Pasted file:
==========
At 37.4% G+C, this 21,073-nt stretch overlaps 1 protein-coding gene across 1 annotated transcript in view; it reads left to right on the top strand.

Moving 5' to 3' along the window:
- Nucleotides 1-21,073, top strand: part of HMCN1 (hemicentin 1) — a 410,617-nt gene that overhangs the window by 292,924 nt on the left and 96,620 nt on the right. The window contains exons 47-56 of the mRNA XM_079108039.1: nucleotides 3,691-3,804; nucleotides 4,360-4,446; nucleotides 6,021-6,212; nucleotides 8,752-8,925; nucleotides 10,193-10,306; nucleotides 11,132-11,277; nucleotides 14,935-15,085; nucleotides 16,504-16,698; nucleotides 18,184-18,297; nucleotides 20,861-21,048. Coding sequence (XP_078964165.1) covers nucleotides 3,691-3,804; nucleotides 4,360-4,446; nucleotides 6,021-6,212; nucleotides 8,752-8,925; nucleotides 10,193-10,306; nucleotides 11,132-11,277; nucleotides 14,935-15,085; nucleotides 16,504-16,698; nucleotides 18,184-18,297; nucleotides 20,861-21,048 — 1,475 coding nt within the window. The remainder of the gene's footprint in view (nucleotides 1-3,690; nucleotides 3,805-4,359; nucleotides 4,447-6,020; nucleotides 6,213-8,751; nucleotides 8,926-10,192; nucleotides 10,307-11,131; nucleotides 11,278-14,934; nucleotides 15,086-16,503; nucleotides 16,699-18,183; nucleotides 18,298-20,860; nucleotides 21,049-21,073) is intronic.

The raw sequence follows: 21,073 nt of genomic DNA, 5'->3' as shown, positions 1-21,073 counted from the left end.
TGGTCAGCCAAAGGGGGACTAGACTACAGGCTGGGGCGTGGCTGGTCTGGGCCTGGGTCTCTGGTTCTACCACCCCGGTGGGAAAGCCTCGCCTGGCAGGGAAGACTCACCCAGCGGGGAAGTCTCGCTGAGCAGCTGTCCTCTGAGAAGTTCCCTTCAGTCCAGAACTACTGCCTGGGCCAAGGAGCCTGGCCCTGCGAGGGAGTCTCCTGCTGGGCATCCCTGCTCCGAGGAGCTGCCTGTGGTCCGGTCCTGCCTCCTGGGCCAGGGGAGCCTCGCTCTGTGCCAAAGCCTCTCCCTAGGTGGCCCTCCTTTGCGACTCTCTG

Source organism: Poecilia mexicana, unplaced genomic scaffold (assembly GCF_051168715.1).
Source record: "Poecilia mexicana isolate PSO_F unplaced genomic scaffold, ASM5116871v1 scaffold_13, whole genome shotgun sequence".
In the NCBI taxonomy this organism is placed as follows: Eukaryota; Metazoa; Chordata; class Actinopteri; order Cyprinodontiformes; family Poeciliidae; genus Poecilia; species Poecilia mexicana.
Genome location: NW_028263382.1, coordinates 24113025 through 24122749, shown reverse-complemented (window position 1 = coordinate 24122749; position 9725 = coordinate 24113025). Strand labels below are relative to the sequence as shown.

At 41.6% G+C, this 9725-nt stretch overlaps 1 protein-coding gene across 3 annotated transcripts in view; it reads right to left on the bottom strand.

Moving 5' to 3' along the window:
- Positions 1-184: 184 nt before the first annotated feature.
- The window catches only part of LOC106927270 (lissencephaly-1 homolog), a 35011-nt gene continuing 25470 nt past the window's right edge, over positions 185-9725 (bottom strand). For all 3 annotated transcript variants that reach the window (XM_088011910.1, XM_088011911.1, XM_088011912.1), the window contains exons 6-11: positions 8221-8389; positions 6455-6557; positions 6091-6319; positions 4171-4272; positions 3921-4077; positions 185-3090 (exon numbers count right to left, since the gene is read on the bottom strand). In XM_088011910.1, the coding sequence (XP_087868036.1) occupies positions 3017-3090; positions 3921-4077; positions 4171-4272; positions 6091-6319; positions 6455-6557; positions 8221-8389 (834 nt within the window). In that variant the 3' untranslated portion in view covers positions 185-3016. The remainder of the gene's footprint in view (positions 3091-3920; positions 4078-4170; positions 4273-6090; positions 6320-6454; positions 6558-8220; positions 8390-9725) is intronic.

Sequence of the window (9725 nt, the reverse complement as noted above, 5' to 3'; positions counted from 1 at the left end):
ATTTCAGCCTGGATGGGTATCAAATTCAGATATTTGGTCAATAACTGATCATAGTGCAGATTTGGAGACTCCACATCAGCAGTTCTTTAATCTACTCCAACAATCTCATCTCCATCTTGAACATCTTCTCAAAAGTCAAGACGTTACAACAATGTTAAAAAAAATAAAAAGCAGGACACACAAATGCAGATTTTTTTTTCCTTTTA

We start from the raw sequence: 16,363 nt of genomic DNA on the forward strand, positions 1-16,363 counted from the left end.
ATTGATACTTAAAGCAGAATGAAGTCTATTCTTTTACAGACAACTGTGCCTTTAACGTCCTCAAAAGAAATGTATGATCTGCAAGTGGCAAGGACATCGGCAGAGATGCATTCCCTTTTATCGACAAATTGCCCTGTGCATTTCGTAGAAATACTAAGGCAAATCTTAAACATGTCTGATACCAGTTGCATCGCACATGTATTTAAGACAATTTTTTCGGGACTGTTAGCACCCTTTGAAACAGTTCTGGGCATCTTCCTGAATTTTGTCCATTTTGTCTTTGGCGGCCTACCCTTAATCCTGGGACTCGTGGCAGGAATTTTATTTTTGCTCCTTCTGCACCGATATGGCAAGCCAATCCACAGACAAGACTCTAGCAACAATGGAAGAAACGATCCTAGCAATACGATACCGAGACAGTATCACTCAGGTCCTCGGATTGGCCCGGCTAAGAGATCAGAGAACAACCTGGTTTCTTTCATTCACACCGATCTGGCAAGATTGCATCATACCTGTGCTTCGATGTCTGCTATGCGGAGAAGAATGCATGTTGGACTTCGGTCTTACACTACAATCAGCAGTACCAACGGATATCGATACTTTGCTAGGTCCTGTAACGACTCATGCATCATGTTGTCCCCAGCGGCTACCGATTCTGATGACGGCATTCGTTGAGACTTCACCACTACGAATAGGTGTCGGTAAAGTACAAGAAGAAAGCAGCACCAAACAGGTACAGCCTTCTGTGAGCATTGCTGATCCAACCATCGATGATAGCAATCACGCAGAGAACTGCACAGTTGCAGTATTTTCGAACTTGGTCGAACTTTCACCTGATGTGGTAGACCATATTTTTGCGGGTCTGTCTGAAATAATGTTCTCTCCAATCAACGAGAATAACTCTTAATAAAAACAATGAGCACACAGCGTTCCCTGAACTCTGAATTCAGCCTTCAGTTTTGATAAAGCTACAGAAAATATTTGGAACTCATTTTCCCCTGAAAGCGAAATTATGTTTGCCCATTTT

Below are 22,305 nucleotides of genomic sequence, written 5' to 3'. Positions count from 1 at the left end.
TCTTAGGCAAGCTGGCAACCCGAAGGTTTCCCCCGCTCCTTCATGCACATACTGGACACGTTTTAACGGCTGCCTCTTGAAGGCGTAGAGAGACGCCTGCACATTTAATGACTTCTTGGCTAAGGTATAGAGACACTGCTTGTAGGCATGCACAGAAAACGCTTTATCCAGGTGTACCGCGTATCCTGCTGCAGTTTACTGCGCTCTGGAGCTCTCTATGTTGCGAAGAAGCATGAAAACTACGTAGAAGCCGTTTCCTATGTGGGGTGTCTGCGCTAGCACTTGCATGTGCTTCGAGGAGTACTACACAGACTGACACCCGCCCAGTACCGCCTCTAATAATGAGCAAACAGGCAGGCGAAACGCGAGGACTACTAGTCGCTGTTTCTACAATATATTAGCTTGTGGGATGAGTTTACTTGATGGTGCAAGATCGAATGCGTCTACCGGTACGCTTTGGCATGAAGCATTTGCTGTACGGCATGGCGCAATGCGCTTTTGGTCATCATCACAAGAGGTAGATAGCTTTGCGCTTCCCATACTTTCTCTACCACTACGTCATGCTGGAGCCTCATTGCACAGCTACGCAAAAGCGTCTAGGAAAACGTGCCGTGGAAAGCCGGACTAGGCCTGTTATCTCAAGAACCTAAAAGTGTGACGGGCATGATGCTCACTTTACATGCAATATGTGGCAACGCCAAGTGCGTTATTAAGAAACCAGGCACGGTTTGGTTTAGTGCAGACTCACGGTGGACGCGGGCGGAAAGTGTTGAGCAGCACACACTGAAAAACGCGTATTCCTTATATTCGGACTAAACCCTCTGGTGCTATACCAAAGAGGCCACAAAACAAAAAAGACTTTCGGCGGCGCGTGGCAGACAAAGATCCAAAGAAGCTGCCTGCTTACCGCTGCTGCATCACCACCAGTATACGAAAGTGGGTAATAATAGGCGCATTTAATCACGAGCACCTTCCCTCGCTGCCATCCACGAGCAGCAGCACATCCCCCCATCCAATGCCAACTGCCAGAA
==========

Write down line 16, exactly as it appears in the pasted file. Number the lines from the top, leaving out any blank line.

We start from the raw sequence: 16,363 nt of genomic DNA on the forward strand, positions 1-16,363 counted from the left end.